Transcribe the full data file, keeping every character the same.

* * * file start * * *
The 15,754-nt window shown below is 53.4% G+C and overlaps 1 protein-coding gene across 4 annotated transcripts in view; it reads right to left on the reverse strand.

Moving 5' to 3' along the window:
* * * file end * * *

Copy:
The 15,754-nt window shown below is 53.4% G+C and overlaps 1 protein-coding gene across 4 annotated transcripts in view; it reads right to left on the reverse strand.

Moving 5' to 3' along the window: